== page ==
The Massachusetts State Police 800 MHz Radio Project, which was allotted $6.2 million calls for a multi-year implementation of the final component of the system to equip 2300 officers with voice radio communications in the Massachusetts Police Department. The project would provide statewide interoperability infrastructure for MEMA, corrections, the Fire Marshall's office, sheriff/county jail transportation, and other Public Safety Departments. The incumbent provider for this project is Motorola, contracted for communications equipment in 2009. To learn more about this opportunity, see GovWin's vertical profile .

MassCourts Statewide Court Case Management System was allotted $1.28 million in the Capital Improvement Plan. GovWin has been tracking this project since 2002. The incumbent for the project is Maximus, awarded a $13 million contract in 2003 for a court management solution. This new project will provide a statewide integrated case management system and will standardize case filing and document management services. The resulting system will be able to accommodate future interfaces and replace the legacy and interim applications currently in place. The finalized system plans to be a uniform statewide application. Please go here to continue to follow the Case Management System in Massachusetts.

The Massachusetts CIP allotted the Automated Licensing and Registration System $2.5 million to replace the existing Automated License and Renewal System (ALARS). GovWin has been tracking this opportunity since 2005. After 22 years, ALARS is no longer efficient. The modernized ALARS will use new technology with more flexibility to increase public safety. The new system will accommodate new products, processes and legislation. It will also offer additional channels, handle complex transactions, and was developed to be more customer-oriented. The Project, for the Registry of Motor Vehicles, is estimated to take 5 years to implement. Go to this Opportunity for more information.

The Mobile Data Terminal Replacement Project was given $1.5 million for the ongoing costs of purchase and instillation for Mobile Data terminals into new State Police vehicles. The incumbents on these projects were Hewlett-Packard Company for $19 million in 2003 and Haywood Associates, Inc. for $19 million in 2005. Please visit Opportunities 13300 and 5738 for the Mobile Data Terminals (tracked by GovWin since 2001) and hardware and installation services (tracked since 2004), respectively.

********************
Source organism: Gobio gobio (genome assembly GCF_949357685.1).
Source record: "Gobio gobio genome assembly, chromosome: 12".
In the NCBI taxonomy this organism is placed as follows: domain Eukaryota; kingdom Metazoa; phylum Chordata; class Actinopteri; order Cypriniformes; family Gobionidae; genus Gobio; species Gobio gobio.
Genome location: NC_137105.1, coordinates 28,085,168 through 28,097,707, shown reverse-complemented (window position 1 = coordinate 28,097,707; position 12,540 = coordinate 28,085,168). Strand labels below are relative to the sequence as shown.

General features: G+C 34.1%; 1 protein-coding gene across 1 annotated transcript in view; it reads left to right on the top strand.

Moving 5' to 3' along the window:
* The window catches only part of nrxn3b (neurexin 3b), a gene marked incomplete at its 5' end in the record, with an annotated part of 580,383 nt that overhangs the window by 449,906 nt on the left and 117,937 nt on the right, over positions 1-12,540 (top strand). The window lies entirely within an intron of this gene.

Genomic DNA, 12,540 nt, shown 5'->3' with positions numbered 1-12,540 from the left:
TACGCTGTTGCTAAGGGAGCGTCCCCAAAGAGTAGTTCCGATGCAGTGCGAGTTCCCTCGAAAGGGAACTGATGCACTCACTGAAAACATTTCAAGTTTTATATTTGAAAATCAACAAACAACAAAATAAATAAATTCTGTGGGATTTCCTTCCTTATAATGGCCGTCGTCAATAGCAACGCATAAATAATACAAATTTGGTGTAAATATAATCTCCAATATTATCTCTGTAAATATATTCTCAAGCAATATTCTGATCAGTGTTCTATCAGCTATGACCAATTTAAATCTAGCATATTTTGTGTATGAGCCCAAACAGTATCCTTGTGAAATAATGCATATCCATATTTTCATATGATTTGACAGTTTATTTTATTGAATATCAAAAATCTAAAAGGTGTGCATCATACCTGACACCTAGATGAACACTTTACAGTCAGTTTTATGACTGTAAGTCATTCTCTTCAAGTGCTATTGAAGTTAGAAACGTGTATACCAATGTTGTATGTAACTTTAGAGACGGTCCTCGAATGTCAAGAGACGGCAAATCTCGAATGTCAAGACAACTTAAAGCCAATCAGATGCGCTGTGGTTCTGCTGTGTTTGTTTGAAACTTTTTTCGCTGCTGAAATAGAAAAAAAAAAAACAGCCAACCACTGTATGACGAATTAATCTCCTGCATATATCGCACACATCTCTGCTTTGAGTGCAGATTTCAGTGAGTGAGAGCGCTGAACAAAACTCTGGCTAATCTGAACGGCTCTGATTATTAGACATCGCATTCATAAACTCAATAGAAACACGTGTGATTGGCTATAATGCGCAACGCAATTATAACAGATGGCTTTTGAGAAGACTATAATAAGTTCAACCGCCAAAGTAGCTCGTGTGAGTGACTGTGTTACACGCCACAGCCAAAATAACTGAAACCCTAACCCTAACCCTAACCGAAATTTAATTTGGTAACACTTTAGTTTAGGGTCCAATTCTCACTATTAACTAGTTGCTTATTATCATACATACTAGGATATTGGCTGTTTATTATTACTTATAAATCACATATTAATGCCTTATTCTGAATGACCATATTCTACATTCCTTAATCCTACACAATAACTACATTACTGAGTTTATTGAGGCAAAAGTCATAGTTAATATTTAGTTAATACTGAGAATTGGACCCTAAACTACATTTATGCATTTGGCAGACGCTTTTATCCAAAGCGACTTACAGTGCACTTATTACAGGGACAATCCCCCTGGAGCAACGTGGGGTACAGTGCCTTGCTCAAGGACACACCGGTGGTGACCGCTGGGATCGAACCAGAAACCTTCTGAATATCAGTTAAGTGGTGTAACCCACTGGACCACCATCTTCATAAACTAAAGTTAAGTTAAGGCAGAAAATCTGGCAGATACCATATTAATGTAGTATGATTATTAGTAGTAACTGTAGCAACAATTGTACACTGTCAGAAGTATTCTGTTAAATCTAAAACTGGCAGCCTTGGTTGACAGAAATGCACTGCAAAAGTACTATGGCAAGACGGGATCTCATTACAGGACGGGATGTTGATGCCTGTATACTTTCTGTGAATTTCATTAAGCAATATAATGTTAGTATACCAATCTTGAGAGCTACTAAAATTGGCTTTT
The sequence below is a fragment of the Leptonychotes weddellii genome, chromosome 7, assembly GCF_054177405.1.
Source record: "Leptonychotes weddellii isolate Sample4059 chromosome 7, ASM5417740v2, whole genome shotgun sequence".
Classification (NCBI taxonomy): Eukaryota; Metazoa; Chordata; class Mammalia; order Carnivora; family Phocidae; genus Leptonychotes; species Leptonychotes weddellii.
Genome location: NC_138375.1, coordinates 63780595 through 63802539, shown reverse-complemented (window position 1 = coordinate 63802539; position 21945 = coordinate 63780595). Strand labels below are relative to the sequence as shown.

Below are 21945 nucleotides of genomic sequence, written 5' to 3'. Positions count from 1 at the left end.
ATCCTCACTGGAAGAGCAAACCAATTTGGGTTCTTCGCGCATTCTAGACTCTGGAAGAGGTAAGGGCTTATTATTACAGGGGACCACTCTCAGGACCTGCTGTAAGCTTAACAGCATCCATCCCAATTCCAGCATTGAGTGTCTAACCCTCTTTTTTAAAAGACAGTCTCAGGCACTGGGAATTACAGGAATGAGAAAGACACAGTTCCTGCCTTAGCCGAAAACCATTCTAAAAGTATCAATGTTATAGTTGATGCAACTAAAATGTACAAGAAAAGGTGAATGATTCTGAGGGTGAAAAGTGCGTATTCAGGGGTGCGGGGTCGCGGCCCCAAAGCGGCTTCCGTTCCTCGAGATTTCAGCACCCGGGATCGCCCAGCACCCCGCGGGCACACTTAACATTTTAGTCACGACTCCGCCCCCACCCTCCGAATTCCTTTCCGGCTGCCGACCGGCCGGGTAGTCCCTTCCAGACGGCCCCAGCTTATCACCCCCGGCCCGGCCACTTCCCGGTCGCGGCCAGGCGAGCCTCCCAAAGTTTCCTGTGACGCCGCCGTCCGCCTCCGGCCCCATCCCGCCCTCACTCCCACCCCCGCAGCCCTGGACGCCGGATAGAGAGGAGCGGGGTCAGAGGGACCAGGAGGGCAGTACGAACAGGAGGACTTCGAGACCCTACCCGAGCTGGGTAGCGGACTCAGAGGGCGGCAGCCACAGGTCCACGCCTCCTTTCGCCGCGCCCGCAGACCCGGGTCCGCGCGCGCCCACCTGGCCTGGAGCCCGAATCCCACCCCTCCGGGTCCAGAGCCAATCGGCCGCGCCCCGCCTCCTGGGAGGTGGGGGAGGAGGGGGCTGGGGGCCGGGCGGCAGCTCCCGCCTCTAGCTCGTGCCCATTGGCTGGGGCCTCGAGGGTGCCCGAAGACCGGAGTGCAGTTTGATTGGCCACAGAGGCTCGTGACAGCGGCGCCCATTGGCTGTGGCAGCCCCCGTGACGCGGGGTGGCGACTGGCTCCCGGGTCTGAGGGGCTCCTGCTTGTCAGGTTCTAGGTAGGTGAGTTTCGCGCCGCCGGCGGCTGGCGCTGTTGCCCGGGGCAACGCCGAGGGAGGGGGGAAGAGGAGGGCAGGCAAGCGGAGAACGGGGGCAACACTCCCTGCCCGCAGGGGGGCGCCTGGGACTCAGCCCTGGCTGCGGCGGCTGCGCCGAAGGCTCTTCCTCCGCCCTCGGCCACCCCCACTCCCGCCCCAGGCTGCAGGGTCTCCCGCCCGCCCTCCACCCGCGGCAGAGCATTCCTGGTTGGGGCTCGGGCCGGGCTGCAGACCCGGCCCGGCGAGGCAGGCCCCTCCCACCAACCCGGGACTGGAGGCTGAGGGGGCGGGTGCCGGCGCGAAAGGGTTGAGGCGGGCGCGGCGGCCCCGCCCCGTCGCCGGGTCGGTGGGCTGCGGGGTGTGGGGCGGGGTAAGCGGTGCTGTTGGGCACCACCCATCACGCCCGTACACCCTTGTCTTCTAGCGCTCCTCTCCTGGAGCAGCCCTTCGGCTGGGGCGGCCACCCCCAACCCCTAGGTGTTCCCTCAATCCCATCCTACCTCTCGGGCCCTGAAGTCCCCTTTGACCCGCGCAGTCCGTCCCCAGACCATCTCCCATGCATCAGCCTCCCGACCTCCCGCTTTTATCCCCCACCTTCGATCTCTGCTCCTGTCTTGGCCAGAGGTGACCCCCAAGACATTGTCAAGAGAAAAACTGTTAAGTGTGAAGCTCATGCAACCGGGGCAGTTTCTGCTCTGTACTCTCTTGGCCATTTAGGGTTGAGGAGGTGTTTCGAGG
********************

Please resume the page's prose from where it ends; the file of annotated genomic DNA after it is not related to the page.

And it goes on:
The MassTax Project was given $2,769,325 to continue the development of MassTax2, which will be a secure, user-friendly system that will integrate all tax administration functions. The goal of the system is to be able to meet increased production and user demands, as well as accept changes without the need for extensive redesign. GovWin has been tracking this opportunity since 2008, with Arthur Andersen as the last incumbent on the project, although MassTax has been in place since the 1980s. The Government estimates this project will be awarded in the first quarter of the 2010. Please visit this opportunity here to continue to follow the procurement.

These projects display a spending shift ideologically, due to the economic challenges that many States are facing. As states focus more on spending only what is absolutely necessary, a new fiscally responsible trend is formed. Careful and prioritized spending, as well as strategic long term planning will provide better budgetary responsibility and harsher decisions on what projects to pursue in the future. The projects in the Massachusetts CIP are not the first of their kind. Due to essential advanced technology, these projects are considered the necessities to keep State Programs and Departments functioning. Massachusetts' Capital Improvement Plan focuses on the systems that will most likely bolster economic recovery. The full five-year Capital Investment Plan by major investment category can be viewed here. Agencies, such as State and Local governments, tend to collaborate on how best to implement necessary projects, as a way to save money and time. Researching specifications for a system and implementing the results similarly in multiple locations solves the State and Local problem of disjointed and uncoordinated municipalities. Interoperability and smooth communication are the crux of these state projects. Whether it is a public safety system or a case filing and management system, the move toward interoperability and electronic services will allow for smoother and more efficient government utility.

More Entries